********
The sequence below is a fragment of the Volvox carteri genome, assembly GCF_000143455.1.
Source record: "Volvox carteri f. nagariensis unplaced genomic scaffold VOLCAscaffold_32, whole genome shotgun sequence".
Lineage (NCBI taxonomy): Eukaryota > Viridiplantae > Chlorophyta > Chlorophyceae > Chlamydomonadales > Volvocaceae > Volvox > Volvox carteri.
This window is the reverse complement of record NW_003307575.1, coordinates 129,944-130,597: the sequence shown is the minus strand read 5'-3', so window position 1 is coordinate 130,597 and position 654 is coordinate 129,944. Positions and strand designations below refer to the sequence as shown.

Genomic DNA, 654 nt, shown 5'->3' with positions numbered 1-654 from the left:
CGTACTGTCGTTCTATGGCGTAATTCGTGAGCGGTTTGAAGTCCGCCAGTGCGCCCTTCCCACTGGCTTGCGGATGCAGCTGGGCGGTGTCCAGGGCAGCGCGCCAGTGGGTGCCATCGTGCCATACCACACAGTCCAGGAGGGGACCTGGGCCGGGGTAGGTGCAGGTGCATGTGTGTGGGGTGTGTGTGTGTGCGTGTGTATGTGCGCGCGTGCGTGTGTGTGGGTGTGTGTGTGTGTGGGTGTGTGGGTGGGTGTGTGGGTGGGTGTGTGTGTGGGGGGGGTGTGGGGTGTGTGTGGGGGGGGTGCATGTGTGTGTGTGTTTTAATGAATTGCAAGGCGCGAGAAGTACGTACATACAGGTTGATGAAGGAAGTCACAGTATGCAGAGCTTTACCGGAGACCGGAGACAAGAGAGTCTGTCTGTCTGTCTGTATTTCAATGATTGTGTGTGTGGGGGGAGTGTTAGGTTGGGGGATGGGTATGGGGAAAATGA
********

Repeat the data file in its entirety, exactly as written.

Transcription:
The sequence below is a fragment of the Volvox carteri genome, assembly GCF_000143455.1.
Source record: "Volvox carteri f. nagariensis unplaced genomic scaffold VOLCAscaffold_32, whole genome shotgun sequence".
Lineage (NCBI taxonomy): Eukaryota > Viridiplantae > Chlorophyta > Chlorophyceae > Chlamydomonadales > Volvocaceae > Volvox > Volvox carteri.
This window is the reverse complement of record NW_003307575.1, coordinates 129,944-130,597: the sequence shown is the minus strand read 5'-3', so window position 1 is coordinate 130,597 and position 654 is coordinate 129,944. Positions and strand designations below refer to the sequence as shown.

Genomic DNA, 654 nt, shown 5'->3' with positions numbered 1-654 from the left:
CGTACTGTCGTTCTATGGCGTAATTCGTGAGCGGTTTGAAGTCCGCCAGTGCGCCCTTCCCACTGGCTTGCGGATGCAGCTGGGCGGTGTCCAGGGCAGCGCGCCAGTGGGTGCCATCGTGCCATACCACACAGTCCAGGAGGGGACCTGGGCCGGGGTAGGTGCAGGTGCATGTGTGTGGGGTGTGTGTGTGTGCGTGTGTATGTGCGCGCGTGCGTGTGTGTGGGTGTGTGTGTGTGTGGGTGTGTGGGTGGGTGTGTGGGTGGGTGTGTGTGTGGGGGGGGTGTGGGGTGTGTGTGGGGGGGGTGCATGTGTGTGTGTGTTTTAATGAATTGCAAGGCGCGAGAAGTACGTACATACAGGTTGATGAAGGAAGTCACAGTATGCAGAGCTTTACCGGAGACCGGAGACAAGAGAGTCTGTCTGTCTGTCTGTATTTCAATGATTGTGTGTGTGGGGGGAGTGTTAGGTTGGGGGATGGGTATGGGGAAAATGA